The Robin Hood event needs to be memorable enough so the reader won't just pass it by as a bit of setting fluff, but it should not make the reader stop at that point and think: hey, why is this important, maybe he's going to do the same thing. If you introduce it too casually—out of the blue early on—readers will glom onto the fact that it's probably foreshadowing something.

    Could you make it connect to his love of reading, movies, folklore, or a chat with an old friend who used to play Robin Hood games with him in days of yore, or something like that? Sneak it into the story as if it's important in some other way. To illustrate his relationship with his old friend, for example? Once the reader gets to the Robin Hood link in the future, the connection will click. But not before.

    Hard to be more helpful, really, without knowing more about your character and his story.
     
  6. TheDarkWriter
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    TheDarkWriter Active Member

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    He was the sheriff and in his human life he loved Robin like a younger brother then when Robin came back from the war/crusade the main character became the sheriff and was in fact married to Marrian. But when Robin came back and began doing his thing they began to resent each other because Robin use to go on about justice and all that good stuff which is why the main character became sheriff to enforce the law and what not. Things really got bad when he learned Marrian fell in love with Robin and that's when he started to get a little evil.
     
  7. jannert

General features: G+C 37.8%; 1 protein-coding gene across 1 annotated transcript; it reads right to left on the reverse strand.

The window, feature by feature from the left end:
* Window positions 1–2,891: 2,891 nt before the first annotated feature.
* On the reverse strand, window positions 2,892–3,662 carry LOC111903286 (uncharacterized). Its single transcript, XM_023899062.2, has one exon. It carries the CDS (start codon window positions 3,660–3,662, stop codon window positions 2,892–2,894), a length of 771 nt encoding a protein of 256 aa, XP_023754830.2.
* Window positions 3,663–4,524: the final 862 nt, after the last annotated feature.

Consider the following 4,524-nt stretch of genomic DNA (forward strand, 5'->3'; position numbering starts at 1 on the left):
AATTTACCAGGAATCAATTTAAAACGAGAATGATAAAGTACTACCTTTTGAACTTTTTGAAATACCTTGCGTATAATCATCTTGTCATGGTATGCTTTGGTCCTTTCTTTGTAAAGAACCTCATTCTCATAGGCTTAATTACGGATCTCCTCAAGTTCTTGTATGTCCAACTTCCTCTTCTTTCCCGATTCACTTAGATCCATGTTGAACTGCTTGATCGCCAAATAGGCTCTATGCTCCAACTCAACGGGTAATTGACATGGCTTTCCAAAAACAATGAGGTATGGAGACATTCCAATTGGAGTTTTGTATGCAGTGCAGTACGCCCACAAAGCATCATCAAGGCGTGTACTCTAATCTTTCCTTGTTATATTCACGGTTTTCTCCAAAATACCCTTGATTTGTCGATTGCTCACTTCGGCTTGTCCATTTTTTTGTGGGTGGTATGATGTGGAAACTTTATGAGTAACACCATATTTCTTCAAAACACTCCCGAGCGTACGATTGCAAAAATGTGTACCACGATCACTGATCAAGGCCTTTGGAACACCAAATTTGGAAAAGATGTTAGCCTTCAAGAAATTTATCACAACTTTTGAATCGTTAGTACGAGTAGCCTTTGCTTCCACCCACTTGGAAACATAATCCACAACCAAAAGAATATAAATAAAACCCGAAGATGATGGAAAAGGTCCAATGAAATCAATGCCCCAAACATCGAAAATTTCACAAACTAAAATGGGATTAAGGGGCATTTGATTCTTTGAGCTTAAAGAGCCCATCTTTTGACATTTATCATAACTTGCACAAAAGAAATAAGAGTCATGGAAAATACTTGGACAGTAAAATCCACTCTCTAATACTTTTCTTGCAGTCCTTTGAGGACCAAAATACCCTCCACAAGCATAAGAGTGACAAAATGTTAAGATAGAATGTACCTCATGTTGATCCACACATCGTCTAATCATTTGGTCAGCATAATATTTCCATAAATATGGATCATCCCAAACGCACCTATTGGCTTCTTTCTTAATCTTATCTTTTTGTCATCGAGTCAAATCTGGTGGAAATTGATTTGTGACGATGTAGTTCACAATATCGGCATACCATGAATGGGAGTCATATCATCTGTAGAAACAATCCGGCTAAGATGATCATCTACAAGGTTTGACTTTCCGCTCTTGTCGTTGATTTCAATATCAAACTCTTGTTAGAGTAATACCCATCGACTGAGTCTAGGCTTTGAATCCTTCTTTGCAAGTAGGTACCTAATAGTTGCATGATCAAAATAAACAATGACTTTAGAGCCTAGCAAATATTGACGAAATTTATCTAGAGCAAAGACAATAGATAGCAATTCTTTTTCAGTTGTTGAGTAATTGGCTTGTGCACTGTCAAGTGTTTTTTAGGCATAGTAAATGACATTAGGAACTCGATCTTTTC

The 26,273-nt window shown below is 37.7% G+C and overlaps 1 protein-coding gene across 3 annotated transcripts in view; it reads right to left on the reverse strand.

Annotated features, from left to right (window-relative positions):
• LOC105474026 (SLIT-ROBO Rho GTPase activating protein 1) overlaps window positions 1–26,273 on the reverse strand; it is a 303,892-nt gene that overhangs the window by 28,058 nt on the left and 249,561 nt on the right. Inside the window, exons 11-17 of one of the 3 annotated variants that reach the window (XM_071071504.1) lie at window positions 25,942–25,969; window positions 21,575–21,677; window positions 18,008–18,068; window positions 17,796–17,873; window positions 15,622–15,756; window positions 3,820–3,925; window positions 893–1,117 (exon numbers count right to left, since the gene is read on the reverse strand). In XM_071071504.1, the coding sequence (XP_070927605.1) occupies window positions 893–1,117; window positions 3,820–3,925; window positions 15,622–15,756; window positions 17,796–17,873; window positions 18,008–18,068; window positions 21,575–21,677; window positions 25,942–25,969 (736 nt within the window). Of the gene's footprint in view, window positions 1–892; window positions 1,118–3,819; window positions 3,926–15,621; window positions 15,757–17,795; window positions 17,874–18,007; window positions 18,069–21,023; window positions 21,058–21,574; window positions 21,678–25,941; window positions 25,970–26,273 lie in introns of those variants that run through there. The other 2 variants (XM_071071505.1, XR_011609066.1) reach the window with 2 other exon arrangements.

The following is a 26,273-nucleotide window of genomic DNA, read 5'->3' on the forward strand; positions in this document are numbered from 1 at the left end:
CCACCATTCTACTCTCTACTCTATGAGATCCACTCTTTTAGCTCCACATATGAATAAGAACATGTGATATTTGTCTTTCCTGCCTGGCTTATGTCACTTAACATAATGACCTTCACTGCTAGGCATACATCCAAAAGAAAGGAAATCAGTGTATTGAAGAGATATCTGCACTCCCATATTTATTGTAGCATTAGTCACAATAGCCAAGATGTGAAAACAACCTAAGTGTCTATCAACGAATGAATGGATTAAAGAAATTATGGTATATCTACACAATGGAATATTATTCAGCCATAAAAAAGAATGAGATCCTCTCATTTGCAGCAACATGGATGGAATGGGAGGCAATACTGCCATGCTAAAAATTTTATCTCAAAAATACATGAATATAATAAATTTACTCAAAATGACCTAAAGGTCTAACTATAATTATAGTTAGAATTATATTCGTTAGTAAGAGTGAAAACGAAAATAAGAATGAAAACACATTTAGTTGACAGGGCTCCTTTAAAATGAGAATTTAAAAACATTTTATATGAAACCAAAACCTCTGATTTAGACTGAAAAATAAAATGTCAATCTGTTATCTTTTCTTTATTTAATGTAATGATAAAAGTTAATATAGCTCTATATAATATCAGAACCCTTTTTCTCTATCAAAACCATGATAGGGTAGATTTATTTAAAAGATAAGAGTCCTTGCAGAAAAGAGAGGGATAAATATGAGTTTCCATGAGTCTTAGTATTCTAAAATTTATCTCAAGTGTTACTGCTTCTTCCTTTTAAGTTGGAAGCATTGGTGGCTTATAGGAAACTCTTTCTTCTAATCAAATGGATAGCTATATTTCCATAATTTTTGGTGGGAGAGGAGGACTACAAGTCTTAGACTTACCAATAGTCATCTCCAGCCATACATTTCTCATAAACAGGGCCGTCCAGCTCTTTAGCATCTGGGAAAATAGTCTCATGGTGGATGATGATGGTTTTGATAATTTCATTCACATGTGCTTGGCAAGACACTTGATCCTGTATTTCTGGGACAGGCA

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    jannert Contributing Member Supporter Contributor

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    You say 'in his human life.' What is he now? Is this a time-travel story, or has he become something else? I assumed your character must live in modern times, because you mention him throwing a book about Robin Hood into the trash. Still puzzled. I think it's probably more the modern version of your character that we need to know about, in order to address your concern about foreshadowing. Presumably the foreshadowing will come in your modern-day character's dimension?
     
  8. TheDarkWriter
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    TheDarkWriter Active Member

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    Well he's a vampire in modern times and I'll be honest the more I keep thinking about this the more I think "Dear god I didn't think this through." I'm probably going to have to go back to the drawing board.
     
  9. killbill
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    killbill Contributing Member

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    Do that. You can't foreshadow something you are not so sure about. Not necessary that you have to have the foreshadow now, you can add them after you have, may be, the first draft.